Giulio Romano, also known by his real name of Giulio Pippi, was an Italian painter and architect. He was a pupil of Raphael, and his stylistic deviations from High Renaissance classicism help define the 16th-century style known as Mannerism. Giulio's drawings have long been treasured by collectors; contemporary prints of them engraved by Marcantonio Raimondi were a significant contribution to the spread of 16th-century Italian style throughout Europe.
Giulio Romano was born in Rome; to which "Romano" refers. As a young assistant in Raphael's studio, he worked on the frescos in the Vatican loggias to designs by Raphael and in Raphael's Stanze in the Vatican painted a group of figures in the Fire in the Borgo fresco. He also collaborated on the decoration of the ceiling of the Villa Farnesina. Increasingly he became the master's right-hand man, despite his relative youth. After the death of Raphael in 1520, he helped complete the Vatican frescoes of the life of Constantine as well as Raphael's Coronation of the Virgin and the Transfiguration in the Vatican. In Rome, Giulio decorated the Villa Madama for Cardinal Giuliano de' Medici, afterwards Clement VII. The crowded Giulio Romano frescoes lack the stately and serene simplicity of his master.
From 1522 he was courted by Federico Gonzaga, ruler of Mantua, who wanted him as court artist, apparently especially attracted by his skill as an architect. In late 1524 Giulio agreed to move to Mantua, where he remained for the rest of his life. He thus avoided the disaster of the Sack of Rome in 1527, which hugely disrupted artistic patronage in Rome and dispersed the remains of Raphael's workshop. Vasari tells how Baldassare Castiglione was delegated by Federico Gonzaga to procure Giulio to execute paintings and architectural and engineering projects for the duchy of Mantua. His masterpiece of architecture and fresco painting in that city is the suburban Palazzo Te, with its famous illusionistic frescos (c. 1525–1535). He also helped rebuild the ducal palace in Mantua, reconstructed the cathedral, and designed the nearby Church of San Benedetto. Giulio sculpted the figure of Christ which is positioned above Castiglione's tomb in the church of Santa Maria delle Grazie near Mantua. Sections of Mantua that had been flood-prone were refurbished under Giulio's direction, and the duke's patronage and friendship never faltered: Giulio's annual income amounted to more than 1000 ducats. His studio became a popular school of art.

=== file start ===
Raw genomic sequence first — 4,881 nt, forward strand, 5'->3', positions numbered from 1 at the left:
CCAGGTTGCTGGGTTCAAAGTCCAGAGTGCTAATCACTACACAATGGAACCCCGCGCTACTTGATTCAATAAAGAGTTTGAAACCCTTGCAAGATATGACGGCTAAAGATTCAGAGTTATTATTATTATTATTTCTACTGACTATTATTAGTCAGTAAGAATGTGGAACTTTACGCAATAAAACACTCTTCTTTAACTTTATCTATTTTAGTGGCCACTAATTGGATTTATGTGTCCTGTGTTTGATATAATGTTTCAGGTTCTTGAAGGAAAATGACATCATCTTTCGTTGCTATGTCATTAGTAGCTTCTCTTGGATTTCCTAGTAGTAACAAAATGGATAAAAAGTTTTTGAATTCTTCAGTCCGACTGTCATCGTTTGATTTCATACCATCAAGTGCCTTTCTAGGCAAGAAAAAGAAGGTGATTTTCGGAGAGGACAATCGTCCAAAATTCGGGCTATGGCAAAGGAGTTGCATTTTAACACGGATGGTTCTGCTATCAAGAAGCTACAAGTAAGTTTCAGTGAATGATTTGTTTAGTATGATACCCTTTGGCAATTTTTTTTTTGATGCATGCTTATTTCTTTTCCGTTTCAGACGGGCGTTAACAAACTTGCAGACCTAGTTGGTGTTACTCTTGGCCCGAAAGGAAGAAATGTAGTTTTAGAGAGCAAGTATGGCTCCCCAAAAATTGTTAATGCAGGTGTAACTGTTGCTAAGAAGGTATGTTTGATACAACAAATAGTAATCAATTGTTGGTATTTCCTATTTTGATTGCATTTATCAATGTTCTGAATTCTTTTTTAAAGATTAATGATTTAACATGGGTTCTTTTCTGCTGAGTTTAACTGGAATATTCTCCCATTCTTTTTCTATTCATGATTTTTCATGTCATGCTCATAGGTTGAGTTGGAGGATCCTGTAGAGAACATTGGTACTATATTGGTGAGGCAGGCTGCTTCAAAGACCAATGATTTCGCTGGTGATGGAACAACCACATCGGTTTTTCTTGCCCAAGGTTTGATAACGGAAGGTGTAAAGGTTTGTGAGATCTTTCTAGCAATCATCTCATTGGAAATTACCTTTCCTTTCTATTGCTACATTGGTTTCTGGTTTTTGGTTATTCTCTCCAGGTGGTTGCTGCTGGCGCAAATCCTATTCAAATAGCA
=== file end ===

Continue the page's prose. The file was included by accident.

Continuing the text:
He traveled to France in the first half of the 16th century and brought concepts of the Italian style to the French court of Francis I.
Giulio also designed tapestries. It is rumored that he contributed to the drawings upon which the album I Modi was engraved by Marcantonio Raimondi. He died in Mantua in 1546. According to Giorgio Vasari, his best pupils were Giovanni dal Lione, Raffaellino dal Colle, Benedetto Pagni, Figurino da Faenza, Giovanni Battista Bertani and his brother Rinaldo, and Fermo Guisoni.
Giulio Romano has the distinction of being the only Renaissance artist to be mentioned by William Shakespeare. In Act V, Scene II of The Winter's Tale Queen Hermione's statue is by "that rare Italian master, Julio Romano."